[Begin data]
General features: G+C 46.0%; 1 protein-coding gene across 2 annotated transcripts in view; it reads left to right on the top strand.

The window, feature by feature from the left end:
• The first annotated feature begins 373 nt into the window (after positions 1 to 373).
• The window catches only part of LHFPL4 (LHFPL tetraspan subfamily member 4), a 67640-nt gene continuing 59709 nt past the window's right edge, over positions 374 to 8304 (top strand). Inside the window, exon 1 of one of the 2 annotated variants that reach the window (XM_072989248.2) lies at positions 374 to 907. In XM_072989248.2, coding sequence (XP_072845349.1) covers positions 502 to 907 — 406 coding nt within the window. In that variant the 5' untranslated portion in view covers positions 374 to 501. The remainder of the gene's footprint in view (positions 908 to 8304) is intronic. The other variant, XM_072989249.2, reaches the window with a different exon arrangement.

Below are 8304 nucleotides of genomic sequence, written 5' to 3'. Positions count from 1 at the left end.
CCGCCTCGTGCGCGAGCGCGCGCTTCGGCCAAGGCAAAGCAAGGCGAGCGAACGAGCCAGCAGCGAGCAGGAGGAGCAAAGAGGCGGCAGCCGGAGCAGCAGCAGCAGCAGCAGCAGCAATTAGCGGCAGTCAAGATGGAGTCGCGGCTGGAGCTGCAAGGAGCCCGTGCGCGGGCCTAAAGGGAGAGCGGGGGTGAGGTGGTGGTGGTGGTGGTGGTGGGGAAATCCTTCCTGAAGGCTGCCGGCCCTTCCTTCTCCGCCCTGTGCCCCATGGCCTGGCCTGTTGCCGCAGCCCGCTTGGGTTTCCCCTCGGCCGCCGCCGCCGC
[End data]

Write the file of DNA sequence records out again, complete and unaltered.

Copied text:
General features: G+C 46.0%; 1 protein-coding gene across 2 annotated transcripts in view; it reads left to right on the top strand.

The window, feature by feature from the left end:
• The first annotated feature begins 373 nt into the window (after positions 1 to 373).
• The window catches only part of LHFPL4 (LHFPL tetraspan subfamily member 4), a 67640-nt gene continuing 59709 nt past the window's right edge, over positions 374 to 8304 (top strand). Inside the window, exon 1 of one of the 2 annotated variants that reach the window (XM_072989248.2) lies at positions 374 to 907. In XM_072989248.2, coding sequence (XP_072845349.1) covers positions 502 to 907 — 406 coding nt within the window. In that variant the 5' untranslated portion in view covers positions 374 to 501. The remainder of the gene's footprint in view (positions 908 to 8304) is intronic. The other variant, XM_072989249.2, reaches the window with a different exon arrangement.

Below are 8304 nucleotides of genomic sequence, written 5' to 3'. Positions count from 1 at the left end.
CCGCCTCGTGCGCGAGCGCGCGCTTCGGCCAAGGCAAAGCAAGGCGAGCGAACGAGCCAGCAGCGAGCAGGAGGAGCAAAGAGGCGGCAGCCGGAGCAGCAGCAGCAGCAGCAGCAGCAATTAGCGGCAGTCAAGATGGAGTCGCGGCTGGAGCTGCAAGGAGCCCGTGCGCGGGCCTAAAGGGAGAGCGGGGGTGAGGTGGTGGTGGTGGTGGTGGTGGGGAAATCCTTCCTGAAGGCTGCCGGCCCTTCCTTCTCCGCCCTGTGCCCCATGGCCTGGCCTGTTGCCGCAGCCCGCTTGGGTTTCCCCTCGGCCGCCGCCGCCGC